After a few days with the family in Centreville, we headed to Jacksonville to pick up the boat.
One of my favourite books as a child was ‘What Katy Did at School’ by Susan Coolidge, in which the eponymous heroine and her sister Clover undertake a 3-day journey from their home in the American Midwest to boarding school in Connecticut. The account of this journey had made a vivid impression, so I felt quite excited 55 years later, when Ian announced that rather than flying from DC to Jacksonville, we would take the overnight train.
Union Station in Washington DC is a monument to the Beaux Arts architecture of the late 19th century, and was opened in 1907. After falling into disrepair, it was beautifully restored in the 1980s.
Our pleasure in our surroundings was tempered by an announcement that our train was delayed (length of time unspecified), and a series of graphic public information videos on the themes of What to Do in the Event of a Terrorist Attack and What to Do if You are Confronted by a Lone Gunman (try to send a text to the given number, without the gunman noticing you are using your cell-phone). Maybe there is evidence that in some way these videos help to prevent such atrocities, and help the public to deal with them, but personally I think they serve only to heighten anxiety, out of proportion to the actual risk involved. Or one hopes so, anyway.
Eventually we were called to board. Like most American trains, the Silver Meteor was very long indeed and we walked at least a quarter of a mile along the platform before finding our coach. Unlike most British stations, there were numerous people to help us, and we were introduced to James, our attendant, who would look after us throughout the journey.
Getting on the train required the ascent of at least five steep steps, quite a challenge with 23 kilos of luggage in your hand.
‘Don’t worry Ma’am, I’ll throw it up to you,’ James assured me, and he did.
Financial prudence had apparently dictated that a room on the train would be an extravagance too far at this stage of the trip, and a ‘roomette’ would suffice, though we did have some misgivings about how we, and all our baggage, could fit into such a small space. The roomette seemed to consist of two seats facing each other, and not much else.
All was soon revealed, when James came along to show us where the light switches were and how the air-conditioning worked. While we were at dinner, he would magically convert the seats into bunks, and make them up for us. Eventually we were enlightened on the burning question of toilet facilities. The little shelf next to my seat, on which I had carelessly dumped my bag, was actually the lid of the toilet seat. Above it was an ingenious fold-down sink. The nearest toilet offering any seclusion was several carriages further down the train.
It soon became obvious that the roomette would not accommodate us and our 46 kg of luggage, but James had the answer to this too, and checked them into the guard’s van for us. We would see them next on the platform of Jacksonville Station.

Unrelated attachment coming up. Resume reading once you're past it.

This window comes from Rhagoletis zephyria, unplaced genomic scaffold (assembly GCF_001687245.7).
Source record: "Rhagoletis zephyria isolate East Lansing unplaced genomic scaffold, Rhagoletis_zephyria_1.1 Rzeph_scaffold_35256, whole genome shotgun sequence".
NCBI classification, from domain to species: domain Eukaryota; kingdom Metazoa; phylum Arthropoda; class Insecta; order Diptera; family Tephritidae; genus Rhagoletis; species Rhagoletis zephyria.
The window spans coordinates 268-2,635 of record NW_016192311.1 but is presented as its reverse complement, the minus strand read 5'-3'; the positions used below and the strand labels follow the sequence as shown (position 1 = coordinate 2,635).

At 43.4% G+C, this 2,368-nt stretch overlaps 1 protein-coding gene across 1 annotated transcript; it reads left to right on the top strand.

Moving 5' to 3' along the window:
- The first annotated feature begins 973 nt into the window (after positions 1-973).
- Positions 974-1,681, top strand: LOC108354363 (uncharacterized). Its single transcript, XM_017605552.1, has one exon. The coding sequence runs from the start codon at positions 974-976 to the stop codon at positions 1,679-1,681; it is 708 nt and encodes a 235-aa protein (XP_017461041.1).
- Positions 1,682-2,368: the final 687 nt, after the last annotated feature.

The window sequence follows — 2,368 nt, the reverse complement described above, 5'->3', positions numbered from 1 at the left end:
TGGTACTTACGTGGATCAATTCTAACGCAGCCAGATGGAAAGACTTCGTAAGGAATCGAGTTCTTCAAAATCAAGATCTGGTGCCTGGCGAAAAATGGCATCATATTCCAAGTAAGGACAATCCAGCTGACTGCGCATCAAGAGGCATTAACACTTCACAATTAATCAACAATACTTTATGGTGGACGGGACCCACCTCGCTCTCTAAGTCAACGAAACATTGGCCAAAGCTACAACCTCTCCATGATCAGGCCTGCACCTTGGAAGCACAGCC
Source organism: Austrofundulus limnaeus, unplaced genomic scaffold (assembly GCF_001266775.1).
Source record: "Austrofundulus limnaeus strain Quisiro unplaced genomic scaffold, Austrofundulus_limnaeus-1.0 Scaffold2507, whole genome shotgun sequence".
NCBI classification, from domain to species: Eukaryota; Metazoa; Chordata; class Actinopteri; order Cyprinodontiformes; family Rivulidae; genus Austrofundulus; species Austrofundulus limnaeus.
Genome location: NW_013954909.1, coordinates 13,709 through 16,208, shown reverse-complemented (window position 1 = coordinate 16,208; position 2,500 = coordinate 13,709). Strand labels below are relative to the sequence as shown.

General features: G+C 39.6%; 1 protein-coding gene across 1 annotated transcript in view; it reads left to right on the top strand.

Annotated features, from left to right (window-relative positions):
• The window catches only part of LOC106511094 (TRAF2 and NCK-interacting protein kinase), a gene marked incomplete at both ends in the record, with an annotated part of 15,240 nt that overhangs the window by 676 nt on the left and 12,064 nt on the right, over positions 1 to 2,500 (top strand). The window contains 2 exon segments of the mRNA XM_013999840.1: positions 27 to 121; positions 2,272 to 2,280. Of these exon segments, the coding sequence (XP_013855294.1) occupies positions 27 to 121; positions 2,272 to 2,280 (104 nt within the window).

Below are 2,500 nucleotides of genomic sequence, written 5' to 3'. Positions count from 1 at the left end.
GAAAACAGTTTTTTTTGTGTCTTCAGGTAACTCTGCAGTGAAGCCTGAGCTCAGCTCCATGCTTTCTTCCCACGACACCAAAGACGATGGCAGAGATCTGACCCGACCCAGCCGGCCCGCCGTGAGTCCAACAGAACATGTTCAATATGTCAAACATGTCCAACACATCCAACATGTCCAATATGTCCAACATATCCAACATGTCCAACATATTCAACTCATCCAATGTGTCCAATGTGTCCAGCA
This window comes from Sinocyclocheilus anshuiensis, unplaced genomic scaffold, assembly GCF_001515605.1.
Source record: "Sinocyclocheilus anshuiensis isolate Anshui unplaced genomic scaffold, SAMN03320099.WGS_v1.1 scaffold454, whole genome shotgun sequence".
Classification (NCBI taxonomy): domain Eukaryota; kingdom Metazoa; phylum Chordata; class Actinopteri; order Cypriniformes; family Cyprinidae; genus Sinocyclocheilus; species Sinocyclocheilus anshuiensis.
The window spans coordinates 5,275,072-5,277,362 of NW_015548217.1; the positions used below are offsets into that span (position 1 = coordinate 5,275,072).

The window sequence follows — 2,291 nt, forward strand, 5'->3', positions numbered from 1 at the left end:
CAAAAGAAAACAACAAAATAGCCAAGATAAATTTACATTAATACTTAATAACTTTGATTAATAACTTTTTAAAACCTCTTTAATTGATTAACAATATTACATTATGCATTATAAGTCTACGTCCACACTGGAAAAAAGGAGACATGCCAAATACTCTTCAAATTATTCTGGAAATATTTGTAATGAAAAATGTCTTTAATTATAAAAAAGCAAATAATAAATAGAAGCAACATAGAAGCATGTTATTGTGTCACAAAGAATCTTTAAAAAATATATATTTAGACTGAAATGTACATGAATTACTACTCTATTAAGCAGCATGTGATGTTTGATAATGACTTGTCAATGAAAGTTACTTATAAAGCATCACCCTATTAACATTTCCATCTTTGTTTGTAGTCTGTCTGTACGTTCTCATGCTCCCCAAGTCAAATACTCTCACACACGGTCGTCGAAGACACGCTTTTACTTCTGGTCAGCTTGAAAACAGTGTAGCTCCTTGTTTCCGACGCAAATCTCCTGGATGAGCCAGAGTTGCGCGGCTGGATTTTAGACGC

Another of my pre-departure worries had concerned the quantity and quality of dinner, but this proved an unnecessary concern. The dining car had a pleasant ambience, dinner was ample and satisfying,the service very good, and conversation was enlivened by the presence on our table of two young sisters from New Zealand who were travelling round the US. Discussion ranged from places of mutual interest that we had all either visited, or intended to visit (New Orleans, Charleston, New York, Boston), to the problems facing small independent countries, like New Zealand and possibly Scotland.
Sleeping in the roomette was quite challenging, but once I had remembered how to turn off the fierce air-conditioning, and managed to ignore the diverse rattlings and rumblings of the train, I must have dropped off, as suddenly Ian was telling me that it was 7.30 and we had already left Savannah. I looked out of the window at the flat marshland and tall trees of Georgia that in a few weeks’ time we would be travelling through on the boat.
Soon the wild scenery changed to the more cultured and semi-tropical Florida landscape. In contrast to the grandeur of Union Station, the Amtrak Station at Jacksonville was more like a country halt, just two platforms and a waiting room, but like most places here, well-kept, and the palm trees and sudden humid warmth gave a slightly exotic feel.
Carina had been having her bottom re-surfaced while we were at home, so as soon as we had checked into the hotel we were off to see her. I had been worried that in the heat and humidity of the Florida summer, large quantities of mould might have accumulated, not to mention a possible proliferation of insect life.
But Ian was pleased with the work that had been done, and apart from a few dead ants, the inside of the boat was more or less as we’d left it. After a couple of days’cleaning, re-stocking and doing various mechanical jobs, we were ready to roll.